In an ideal world, who wouldn't want their kids to go to uni? I’ve picked up a few letters after my name over the years and I'd love the children to follow in my footsteps. The trouble is that, when I went, it was free. My lot will face tuition fees of (currently) up to £9,250 a year even before the beer bill. That’s £27,750 just to read books for three years!
If you were very organised, you would’ve started saving for this at birth. A tinker with the Hargreaves Lansdown savings calculator shows that if you put away £98 a month for 18 years on an interest rate of 3%, you’d be able to cover it. Strangely, during the first months of coping with a screaming rug-rat, tertiary education didn’t cross my mind. So myself and Mr Minted are a little late to the uni fees planning stage. But we think we’ve hit on a solution – the Junior Isa (Jisa).
This is the mini version of the adult Isa. You can shovel in up to £4,080 this year per child and all gains and income from the cash are tax-free thereafter. On the back of an envelope, we’ve worked out that we need seven years of Jisa allowance times two to pay for tuition fees for Dear Daughter and Darling Son. That’s eight grand a year – ouch. Starting now, we might just make it before the first one finishes A-levels.
These figures are without any interest or investment growth factored in so we could get a little bit over target which would help with rent and so on. Putting the money in shares (through investment funds) is a good idea for Jisas because you have a long time horizon over which hopefully bumps in the stock market would be ironed out. It may not be appropriate for everyone but we think the best destination for Minted Jisa x 2 this year is Lindsell Train UK Equity, a posh-sounding fund investing in shares from British firms. Its manager has an excellent track record.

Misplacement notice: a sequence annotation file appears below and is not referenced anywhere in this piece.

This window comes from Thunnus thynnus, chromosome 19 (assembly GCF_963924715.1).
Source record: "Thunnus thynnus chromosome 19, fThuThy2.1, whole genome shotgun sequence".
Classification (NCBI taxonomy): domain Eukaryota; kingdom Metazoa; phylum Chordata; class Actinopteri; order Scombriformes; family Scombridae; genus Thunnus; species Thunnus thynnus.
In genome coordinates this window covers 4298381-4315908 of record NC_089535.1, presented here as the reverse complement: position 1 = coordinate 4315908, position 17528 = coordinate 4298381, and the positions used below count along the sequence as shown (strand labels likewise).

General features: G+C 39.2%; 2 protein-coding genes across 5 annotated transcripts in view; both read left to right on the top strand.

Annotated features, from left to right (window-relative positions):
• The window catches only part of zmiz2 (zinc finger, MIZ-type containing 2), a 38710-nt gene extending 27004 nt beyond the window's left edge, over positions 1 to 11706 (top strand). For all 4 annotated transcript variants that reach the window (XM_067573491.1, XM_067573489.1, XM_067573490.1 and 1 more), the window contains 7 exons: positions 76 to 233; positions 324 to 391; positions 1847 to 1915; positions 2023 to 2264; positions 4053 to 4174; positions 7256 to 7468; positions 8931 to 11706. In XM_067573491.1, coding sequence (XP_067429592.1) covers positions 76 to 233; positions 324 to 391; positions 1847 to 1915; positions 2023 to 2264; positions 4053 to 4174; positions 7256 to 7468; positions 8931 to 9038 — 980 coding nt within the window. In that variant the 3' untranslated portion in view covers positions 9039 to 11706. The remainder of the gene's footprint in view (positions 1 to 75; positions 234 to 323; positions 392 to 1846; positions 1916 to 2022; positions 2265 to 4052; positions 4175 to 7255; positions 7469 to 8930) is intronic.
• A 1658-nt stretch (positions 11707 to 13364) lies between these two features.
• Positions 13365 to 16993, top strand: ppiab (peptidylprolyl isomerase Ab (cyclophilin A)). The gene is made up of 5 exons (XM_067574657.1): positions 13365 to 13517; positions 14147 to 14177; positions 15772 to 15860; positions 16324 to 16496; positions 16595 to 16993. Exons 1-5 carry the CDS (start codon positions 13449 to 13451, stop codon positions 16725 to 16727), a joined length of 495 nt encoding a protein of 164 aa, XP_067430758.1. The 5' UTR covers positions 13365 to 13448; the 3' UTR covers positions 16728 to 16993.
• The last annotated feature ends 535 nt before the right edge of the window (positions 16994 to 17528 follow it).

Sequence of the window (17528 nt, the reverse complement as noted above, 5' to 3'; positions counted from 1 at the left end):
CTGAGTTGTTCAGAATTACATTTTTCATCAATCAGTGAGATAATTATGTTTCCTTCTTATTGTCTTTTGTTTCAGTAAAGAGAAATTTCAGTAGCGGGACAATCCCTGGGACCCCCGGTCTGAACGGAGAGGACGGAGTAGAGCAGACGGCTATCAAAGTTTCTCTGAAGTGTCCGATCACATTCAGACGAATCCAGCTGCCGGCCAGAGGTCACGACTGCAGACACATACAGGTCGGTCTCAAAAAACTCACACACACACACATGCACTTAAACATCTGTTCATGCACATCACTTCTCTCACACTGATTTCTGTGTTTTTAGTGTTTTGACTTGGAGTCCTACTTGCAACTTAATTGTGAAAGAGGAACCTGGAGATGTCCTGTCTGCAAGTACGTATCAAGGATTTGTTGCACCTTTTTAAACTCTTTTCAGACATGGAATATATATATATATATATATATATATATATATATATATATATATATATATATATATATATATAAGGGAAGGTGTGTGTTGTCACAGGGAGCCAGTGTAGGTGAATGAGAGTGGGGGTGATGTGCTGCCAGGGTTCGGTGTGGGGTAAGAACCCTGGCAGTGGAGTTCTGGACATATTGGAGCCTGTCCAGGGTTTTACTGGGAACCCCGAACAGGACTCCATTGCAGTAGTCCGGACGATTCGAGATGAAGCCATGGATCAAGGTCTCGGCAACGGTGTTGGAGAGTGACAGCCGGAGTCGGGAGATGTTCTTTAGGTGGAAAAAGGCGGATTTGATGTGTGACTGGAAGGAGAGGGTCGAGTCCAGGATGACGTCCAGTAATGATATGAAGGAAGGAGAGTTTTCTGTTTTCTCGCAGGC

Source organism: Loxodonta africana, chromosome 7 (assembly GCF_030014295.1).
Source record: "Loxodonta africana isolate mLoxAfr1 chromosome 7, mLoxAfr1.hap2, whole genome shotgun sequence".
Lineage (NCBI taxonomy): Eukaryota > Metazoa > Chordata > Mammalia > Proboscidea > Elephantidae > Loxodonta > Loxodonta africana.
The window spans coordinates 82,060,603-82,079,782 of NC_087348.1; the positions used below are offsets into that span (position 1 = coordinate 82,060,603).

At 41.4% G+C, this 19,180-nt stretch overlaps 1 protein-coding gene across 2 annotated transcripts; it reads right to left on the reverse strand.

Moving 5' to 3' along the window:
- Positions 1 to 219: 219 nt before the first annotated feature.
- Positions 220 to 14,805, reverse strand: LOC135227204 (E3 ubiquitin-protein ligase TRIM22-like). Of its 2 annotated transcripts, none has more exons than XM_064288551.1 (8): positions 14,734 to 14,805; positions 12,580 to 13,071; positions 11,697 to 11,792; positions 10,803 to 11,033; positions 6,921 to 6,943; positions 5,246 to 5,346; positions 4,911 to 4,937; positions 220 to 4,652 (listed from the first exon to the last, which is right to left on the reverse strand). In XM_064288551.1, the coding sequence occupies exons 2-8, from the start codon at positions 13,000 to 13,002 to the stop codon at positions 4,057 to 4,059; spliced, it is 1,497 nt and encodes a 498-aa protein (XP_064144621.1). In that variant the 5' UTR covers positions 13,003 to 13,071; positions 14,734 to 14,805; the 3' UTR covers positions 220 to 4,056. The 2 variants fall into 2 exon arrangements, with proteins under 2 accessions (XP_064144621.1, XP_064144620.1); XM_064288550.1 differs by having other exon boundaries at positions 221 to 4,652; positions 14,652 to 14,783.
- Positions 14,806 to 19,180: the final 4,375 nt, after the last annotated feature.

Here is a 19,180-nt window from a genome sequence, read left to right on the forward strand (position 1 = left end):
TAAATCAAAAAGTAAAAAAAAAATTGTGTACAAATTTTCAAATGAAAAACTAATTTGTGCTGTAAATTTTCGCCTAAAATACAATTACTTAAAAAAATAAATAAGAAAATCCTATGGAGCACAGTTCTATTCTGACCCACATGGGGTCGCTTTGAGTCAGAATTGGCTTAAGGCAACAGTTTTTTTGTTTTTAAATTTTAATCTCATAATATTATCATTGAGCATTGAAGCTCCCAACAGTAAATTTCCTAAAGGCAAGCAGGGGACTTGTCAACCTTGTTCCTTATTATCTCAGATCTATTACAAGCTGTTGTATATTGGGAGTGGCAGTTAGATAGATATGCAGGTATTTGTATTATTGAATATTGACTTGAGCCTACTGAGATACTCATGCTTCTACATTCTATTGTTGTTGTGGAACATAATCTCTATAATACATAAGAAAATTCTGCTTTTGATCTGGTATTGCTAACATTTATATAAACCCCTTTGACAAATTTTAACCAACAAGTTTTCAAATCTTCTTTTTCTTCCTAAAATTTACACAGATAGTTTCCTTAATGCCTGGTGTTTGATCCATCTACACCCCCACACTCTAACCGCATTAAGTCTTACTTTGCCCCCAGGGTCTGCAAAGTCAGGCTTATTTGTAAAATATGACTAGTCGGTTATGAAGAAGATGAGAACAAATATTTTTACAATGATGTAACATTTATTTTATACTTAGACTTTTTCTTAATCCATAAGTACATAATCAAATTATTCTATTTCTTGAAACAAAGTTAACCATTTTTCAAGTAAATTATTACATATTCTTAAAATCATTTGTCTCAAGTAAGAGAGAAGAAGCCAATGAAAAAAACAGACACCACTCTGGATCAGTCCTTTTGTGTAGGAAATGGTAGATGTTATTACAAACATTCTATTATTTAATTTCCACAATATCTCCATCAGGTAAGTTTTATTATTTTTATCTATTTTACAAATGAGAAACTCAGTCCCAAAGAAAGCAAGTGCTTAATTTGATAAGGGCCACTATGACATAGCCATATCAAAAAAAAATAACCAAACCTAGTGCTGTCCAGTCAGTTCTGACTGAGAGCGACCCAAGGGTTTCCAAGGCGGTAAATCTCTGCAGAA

For those nervous of shares, there are some decent cash deals such as Coventry Building Society on 3.25% and a clutch at 3% from Tesco, Nationwide, TSB and Halifax.
The one fly in this saving ointment is that your child gets to manage the investment at 16 (ie whether it goes in cash or investments) and control the money at 18. He or she could blow it all on sex, drugs and rock and roll and there’s nothing you can do about it. Alternatively, they might not want to go to university. And then there’s the argument that it’s not worth paying uni fees upfront because if your child never earns over £21,000 a year as a graduate, they never have to pay back the money.
But I’d rather have the luxury of worrying about that once I’ve got the £30,000 in my hand, wouldn’t you? So see our guide to saving for kids here and remember the deadline for this year’s allowance is 5 April.